Biologist finds a home at KSU as teacher, mentor and researcher
KENNESAW, Ga. (Aug 5, 2020) — All it took for Kennesaw State University assistant professor of biology Sarah Guindre-Parker was holding a bird.
She arrived at Simon Fraser University in British Columbia as a biology major with a premed concentration, but all that changed once she joined a research project as an undergraduate.
“I’d never seen a bird close-up, they look like these weird little dinosaurs.,” said Guindre-Parker, who is about to start her second year with KSU in the College of Science and Math. “I got really hooked on the birds and the field work, which sent me down the path of pursuing graduate school, doing some of the same work that I do today.”
Her research work focuses on how European starlings cope with changing environments on both surface and cellular levels through their breeding, their behavior or their physiology.
“That’s really what I’m interested in—how animals navigate the world, especially under changing conditions,” she said. “Every organism faces some kind of change in their environment over their lifetime, so it’s not a unique problem exclusive to some animals in certain environments. It happens everywhere.”
As a professor, she tries to help her students find their paths. A product of undergraduate research herself, Guindre-Parker recognizes the importance of exploration and diversity of experiences during college. She said she has a place in her program for anyone who shows an interest in research no matter their major.
“I very much wanted a lab and a study system that allows undergrads to be involved in research because I am a product of that opportunity. It was very transformative for me,” she said. “Sometimes if enthusiastic students come to me and say, ‘I just want to see if I like research,’ I try to find a spot for them. I try not to rule them out if they’re not 100 percent serious about being a field biologist forever. You can’t know that before you’ve tried it.”
In addition to KSU’s emphasis on undergraduate research, Guindre-Parking said that the KSU Field Station also drew her to the University. Shortly after arriving in Georgia, she put up several bird nest boxes in hopes that starlings would lay eggs there this spring, during their prime nesting season.
“It’s a cool outdoor space that’s close to campus and a great opportunity for me and for students to get involved with field research as well,” she said. “I visited the Field Station and immediately thought birds will like this spot. We put out nest boxes and then right before the breeding season was about to start, starlings showed up and started using the boxes.”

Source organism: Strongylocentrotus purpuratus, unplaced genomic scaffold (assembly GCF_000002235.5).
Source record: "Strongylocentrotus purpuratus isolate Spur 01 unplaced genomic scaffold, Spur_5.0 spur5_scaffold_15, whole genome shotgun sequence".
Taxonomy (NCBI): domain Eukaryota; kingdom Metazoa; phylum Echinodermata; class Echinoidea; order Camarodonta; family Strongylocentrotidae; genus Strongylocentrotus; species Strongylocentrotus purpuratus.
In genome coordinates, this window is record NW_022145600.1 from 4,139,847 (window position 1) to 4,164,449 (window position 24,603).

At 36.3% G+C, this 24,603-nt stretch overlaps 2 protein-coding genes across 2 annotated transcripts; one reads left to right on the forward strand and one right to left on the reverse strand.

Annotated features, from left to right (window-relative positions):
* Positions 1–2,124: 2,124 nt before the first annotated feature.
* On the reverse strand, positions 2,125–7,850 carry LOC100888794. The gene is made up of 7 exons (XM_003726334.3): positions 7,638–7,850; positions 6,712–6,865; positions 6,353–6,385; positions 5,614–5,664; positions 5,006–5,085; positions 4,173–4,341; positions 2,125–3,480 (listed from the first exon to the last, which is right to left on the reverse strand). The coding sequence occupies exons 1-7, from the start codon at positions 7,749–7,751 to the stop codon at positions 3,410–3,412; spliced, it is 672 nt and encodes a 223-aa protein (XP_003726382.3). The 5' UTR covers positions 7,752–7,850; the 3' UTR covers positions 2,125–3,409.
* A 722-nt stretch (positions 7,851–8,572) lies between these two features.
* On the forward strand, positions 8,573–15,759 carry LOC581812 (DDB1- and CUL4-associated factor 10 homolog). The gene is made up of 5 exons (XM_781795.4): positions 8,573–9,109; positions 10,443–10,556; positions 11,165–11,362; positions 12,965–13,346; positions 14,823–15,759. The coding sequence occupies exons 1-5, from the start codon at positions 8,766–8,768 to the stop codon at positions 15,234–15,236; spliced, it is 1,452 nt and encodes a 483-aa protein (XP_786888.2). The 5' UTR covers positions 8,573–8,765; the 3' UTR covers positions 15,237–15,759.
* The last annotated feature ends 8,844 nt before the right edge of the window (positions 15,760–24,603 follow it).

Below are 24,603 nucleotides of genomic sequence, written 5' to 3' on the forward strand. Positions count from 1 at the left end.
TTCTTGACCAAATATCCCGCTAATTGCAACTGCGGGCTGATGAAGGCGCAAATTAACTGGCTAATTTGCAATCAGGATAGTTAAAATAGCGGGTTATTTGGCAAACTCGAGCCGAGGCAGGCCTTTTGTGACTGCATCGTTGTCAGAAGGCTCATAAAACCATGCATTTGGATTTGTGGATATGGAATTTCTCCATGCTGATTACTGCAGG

She has studied different species of starlings for many years, including starlings in Kenya during her doctoral program at Columbia University. Georgia’s local European starling, a common bird throughout North America, thrives in all kinds of environments, so Guindre-Parker sought to understand their adaptability at the physiological level. Among other factors influencing the birds’ adaptive abilities, she studies their endocrine flexibility—their ability to use their hormones to adapt to changing environments—a trait birds share with humans.
Because starlings are creatures of habit, Guindre-Parker said she expects the same birds to come back to nest next spring. That’s a good baseline for a multiyear research project she has in mind, involving the influence of stress hormones on coping with environmental change, in the starlings that do return to the KSU Field Station.
“Right now, I’m just getting started with this specific system, but I envision having a long-term study lasting at least a decade where I’ve monitored the same individuals from multiple populations around Georgia over their whole lives” she said. “The goal would be to understand how starlings that live in an urban environment versus in a more rural environment have evolved their current coping strategy. Can you see differences in flexibility of behavior or physiology that persist across generations?”
With a field study system set up and a team of undergraduate researchers at the ready, Guindre-Parker said she will welcome two masters students to her group this fall as part of the Master of Science in Integrative Biology program, and in the future seek out more expansive field research opportunities for her team. For now, she marvels at how far she has come since her premed days, and how quickly her work has found a home at KSU.
“Looking back on it, I’m very proud of how much I’ve gotten done and how incredible the students that have joined my team in my first year have been,” she said. “I didn’t know anything about the people who I took on to work as part of the lab, but they’ve been great and motivated so far. I’m really excited to keep it going.”
– Dave Shelles
Photos by Jason Getz
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A leader in innovative teaching and learning, Kennesaw State University offers more than 150 undergraduate, graduate and doctoral degrees to its approximately 41,000 students. With 11 colleges on two metro Atlanta campuses, Kennesaw State is a member of the University System of Georgia and the third-largest university in the state. The university’s vibrant campus culture, diverse population, strong global ties and entrepreneurial spirit draw students from throughout the region and from 92 countries across the globe. Kennesaw State is a Carnegie-designated doctoral research institution (R2), placing it among an elite group of only 6 percent of U.S. colleges and universities with an R1 or R2 status, and one of the 50 largest public institutions in the country. For more information, visit kennesaw.edu.